A majority of five out of the nine justices who reviewed the ban at the Polish Constitutional Tribunal Wednesday ruled it ran contrary to the country’s constitution, the European Jewish Association, a Brussels-based lobby group that has fought to scrap the ban, said in a statement.

The court’s ruling was on a petition that argued the ban violated the European Convention on Human Rights and led to “discrimination in social and economic life of Jews in Poland,” polska.newsweek.pl reported.

The Union of Jewish Religious Communities in Poland was among several entities that appealed the ban. The union filed its petition with the tribunal over a year ago to review the case.

Ritual slaughter was banned in Poland, effective as of Jan. 1, 2013, after the country’s constitutional court scrapped a government regulation that exempted Jews and Muslims from a law requiring the stunning of animals prior to slaughter. Jewish ritual slaughter, or shechitah, as well as Muslim ritual slaughter, or halal, requires that animals be conscious before their necks are cut.

The tribunal asked for the opinion of the Sejm, or Parliament, and the Prosecutor General’s Office in making its decision.

According to the Sejm, ritual slaughter for the needs of the Jewish community in Poland is legal, and the person performing the slaughter cannot be punished. The Prosecutor General’s Office has a different opinion, which says that “the slaughter of animals, provided by religious rites, is not permitted.”

Before the ban, Poland had a $500 million industry of halal and kosher meat for export.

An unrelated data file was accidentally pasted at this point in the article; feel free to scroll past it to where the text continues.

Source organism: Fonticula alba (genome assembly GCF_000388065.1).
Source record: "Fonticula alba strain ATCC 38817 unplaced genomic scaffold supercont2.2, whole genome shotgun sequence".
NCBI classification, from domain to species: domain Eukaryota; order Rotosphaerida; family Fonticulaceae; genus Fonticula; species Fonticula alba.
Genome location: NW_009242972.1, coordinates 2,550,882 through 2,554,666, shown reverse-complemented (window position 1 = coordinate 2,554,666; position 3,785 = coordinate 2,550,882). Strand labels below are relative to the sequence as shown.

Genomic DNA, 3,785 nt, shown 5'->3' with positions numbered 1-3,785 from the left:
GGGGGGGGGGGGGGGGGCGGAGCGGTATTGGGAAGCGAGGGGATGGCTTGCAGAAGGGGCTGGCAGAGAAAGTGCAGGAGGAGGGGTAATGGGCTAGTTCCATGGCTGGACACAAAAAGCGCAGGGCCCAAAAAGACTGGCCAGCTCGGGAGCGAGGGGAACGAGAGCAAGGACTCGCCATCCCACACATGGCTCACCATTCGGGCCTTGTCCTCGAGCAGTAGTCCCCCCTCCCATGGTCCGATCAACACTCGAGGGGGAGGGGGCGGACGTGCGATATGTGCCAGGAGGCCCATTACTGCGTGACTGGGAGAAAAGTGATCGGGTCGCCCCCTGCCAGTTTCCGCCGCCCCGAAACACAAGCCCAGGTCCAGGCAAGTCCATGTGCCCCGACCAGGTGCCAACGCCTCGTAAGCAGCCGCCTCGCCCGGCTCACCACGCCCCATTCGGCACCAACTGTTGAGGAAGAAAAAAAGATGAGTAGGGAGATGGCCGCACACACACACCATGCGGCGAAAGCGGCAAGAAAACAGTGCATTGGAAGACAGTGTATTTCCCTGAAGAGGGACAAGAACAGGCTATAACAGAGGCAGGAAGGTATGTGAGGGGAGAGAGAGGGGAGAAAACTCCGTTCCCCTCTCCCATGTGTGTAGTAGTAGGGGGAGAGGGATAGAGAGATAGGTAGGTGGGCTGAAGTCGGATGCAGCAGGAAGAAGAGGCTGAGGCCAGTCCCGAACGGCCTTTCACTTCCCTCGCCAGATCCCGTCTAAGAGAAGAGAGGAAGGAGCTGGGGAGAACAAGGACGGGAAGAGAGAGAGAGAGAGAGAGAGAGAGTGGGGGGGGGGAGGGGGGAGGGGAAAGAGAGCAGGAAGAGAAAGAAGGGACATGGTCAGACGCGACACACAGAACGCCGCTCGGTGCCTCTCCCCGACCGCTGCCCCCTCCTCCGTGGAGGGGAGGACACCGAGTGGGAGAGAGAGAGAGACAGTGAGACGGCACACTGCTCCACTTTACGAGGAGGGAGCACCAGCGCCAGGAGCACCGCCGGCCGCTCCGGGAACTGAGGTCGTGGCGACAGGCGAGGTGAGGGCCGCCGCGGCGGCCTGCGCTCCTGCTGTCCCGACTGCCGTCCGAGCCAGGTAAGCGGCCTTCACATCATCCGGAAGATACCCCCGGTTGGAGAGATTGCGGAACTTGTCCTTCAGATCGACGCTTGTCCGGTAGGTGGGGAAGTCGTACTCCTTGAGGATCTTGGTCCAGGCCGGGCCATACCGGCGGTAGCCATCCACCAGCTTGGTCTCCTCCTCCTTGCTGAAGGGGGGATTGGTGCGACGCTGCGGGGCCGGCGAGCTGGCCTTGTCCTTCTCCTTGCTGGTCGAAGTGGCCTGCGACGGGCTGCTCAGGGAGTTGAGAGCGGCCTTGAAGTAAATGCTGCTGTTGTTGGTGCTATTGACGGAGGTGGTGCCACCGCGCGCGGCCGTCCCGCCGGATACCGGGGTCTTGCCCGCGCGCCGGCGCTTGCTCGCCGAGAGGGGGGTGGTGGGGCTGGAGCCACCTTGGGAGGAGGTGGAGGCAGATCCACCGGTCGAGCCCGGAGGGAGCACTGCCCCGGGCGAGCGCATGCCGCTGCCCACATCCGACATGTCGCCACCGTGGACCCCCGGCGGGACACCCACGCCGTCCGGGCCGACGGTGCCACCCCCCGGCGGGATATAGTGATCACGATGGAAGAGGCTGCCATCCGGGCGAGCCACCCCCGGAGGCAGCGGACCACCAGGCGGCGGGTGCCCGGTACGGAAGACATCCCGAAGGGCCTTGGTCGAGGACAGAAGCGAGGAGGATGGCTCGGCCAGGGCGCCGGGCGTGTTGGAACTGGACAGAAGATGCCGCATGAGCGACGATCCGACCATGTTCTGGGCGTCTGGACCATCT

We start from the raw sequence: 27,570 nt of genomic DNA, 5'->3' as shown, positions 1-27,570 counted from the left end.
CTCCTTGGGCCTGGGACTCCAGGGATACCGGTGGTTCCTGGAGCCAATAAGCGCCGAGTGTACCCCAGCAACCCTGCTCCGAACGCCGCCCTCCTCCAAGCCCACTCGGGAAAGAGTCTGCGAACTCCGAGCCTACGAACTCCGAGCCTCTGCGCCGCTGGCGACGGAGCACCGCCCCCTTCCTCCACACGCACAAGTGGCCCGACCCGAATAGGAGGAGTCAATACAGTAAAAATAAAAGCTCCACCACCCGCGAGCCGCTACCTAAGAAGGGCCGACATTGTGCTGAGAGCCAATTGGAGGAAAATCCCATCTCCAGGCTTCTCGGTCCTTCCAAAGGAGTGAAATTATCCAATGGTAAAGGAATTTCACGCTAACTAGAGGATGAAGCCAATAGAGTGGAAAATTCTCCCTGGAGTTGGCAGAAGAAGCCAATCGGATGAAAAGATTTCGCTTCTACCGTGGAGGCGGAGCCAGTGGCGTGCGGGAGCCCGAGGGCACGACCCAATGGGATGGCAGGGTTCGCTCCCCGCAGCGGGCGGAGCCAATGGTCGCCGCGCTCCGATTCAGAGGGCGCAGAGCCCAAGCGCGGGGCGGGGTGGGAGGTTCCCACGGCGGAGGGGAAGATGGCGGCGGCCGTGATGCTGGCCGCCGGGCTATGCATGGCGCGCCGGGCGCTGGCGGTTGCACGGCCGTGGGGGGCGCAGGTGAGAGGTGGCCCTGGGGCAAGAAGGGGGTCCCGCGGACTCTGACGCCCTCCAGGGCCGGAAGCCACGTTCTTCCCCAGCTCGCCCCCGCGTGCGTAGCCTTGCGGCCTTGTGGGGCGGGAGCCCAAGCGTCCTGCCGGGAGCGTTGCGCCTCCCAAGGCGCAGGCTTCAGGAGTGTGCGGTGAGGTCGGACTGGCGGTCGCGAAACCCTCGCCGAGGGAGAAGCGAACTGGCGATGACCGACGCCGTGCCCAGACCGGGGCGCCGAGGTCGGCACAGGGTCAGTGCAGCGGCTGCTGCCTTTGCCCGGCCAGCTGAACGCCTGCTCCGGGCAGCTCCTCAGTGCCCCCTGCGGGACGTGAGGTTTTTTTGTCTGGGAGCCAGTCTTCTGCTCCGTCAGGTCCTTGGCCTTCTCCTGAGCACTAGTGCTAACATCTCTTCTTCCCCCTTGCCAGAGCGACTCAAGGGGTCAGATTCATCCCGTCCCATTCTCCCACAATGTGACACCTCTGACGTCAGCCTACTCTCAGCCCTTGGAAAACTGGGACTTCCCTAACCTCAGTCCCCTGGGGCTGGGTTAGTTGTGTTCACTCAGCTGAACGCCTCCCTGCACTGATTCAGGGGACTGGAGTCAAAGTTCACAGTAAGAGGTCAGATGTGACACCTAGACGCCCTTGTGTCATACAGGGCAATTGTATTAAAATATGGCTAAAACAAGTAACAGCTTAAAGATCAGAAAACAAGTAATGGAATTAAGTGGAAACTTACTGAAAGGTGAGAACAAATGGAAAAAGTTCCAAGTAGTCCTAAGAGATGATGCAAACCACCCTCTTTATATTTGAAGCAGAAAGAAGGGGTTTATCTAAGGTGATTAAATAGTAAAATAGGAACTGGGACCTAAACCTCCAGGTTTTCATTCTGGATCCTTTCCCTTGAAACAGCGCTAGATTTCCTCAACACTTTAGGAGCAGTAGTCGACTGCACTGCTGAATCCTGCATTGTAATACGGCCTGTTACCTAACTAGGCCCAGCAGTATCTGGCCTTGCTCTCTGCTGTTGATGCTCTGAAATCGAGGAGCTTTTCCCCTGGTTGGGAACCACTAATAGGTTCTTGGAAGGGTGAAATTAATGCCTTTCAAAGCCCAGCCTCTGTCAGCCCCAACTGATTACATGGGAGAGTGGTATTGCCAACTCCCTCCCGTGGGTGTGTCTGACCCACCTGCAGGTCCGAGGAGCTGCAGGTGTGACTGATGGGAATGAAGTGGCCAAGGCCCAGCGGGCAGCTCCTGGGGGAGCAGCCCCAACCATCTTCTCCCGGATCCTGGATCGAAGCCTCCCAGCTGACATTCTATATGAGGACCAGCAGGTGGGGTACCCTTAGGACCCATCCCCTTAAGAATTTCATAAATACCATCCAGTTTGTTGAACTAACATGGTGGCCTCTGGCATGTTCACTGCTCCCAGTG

In July 2013 a draft bill aimed at legalizing ritual slaughter failed to pass in Polish parliament.

On March 5, 2014 KRIR, or the National Council of Agricultural Chambers in Poland, filed in Poland’s Sejm a bill on the Law on Slaughter which would legalize ritual slaughter. Parliament will take up this project after the Constitutional Tribunal’s judgment.

Rabbi Pinchas Goldschmidt, president of the Conference of European Rabbis, said in a statement the ruling meant that “Shechitah can continue in Poland as it has done for generations.” Rabbi Menachem Margolin, director of the European Jewish Association, said the ruling Wednesday was a “relief” because it “prevents a dangerous precedent that would have affected all European Jewry.

“In the last few years, the European Jewish community has been under attack from a series of anti-Jewish laws, that, if passed, would seriously restrict the ability of many Jews who wish to lead a Jewish life,” added Rabbi Margolin.

Chief of Staff’s Mom: I Wish He Had Been a Rabbi

Sunday, November 30th, 2014

Esther Eizenkott, mother of the next IDF Chief of Staff Gadi Eizenkott, says she would have preferred that her son be a rabbi, but, “If God wants him to Chief of Staff, so it should be.”

In a conversation with the Kikar Shabbat Haredi website, Esther Eizenkott revealed that the next Chief of Staff often consults a rabbi in Jerusalem.

Uh-oh.

Can you already hear the secularists screaming, “Oy? What happens if he returns to Judaism while he is Chief of Staff? That would violate the sanctity of separating God from the army.